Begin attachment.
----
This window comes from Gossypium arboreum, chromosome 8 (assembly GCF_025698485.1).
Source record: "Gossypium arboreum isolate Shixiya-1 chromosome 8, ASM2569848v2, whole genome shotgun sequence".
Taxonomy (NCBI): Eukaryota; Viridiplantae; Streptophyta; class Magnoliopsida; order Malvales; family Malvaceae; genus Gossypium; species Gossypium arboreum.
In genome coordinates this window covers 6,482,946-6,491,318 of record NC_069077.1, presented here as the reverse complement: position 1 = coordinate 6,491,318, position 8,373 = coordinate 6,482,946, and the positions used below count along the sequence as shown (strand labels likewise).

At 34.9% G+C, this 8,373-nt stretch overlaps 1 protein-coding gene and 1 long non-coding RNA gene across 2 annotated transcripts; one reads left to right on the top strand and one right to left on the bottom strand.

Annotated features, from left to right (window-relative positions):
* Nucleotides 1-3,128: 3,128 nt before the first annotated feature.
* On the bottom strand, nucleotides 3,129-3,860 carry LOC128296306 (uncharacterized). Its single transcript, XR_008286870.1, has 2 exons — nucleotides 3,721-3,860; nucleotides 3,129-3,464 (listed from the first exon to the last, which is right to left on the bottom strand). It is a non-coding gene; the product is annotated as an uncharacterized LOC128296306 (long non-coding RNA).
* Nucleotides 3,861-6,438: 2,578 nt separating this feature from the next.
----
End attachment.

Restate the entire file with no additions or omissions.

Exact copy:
This window comes from Gossypium arboreum, chromosome 8 (assembly GCF_025698485.1).
Source record: "Gossypium arboreum isolate Shixiya-1 chromosome 8, ASM2569848v2, whole genome shotgun sequence".
Taxonomy (NCBI): Eukaryota; Viridiplantae; Streptophyta; class Magnoliopsida; order Malvales; family Malvaceae; genus Gossypium; species Gossypium arboreum.
In genome coordinates this window covers 6,482,946-6,491,318 of record NC_069077.1, presented here as the reverse complement: position 1 = coordinate 6,491,318, position 8,373 = coordinate 6,482,946, and the positions used below count along the sequence as shown (strand labels likewise).

At 34.9% G+C, this 8,373-nt stretch overlaps 1 protein-coding gene and 1 long non-coding RNA gene across 2 annotated transcripts; one reads left to right on the top strand and one right to left on the bottom strand.

Annotated features, from left to right (window-relative positions):
* Nucleotides 1-3,128: 3,128 nt before the first annotated feature.
* On the bottom strand, nucleotides 3,129-3,860 carry LOC128296306 (uncharacterized). Its single transcript, XR_008286870.1, has 2 exons — nucleotides 3,721-3,860; nucleotides 3,129-3,464 (listed from the first exon to the last, which is right to left on the bottom strand). It is a non-coding gene; the product is annotated as an uncharacterized LOC128296306 (long non-coding RNA).
* Nucleotides 3,861-6,438: 2,578 nt separating this feature from the next.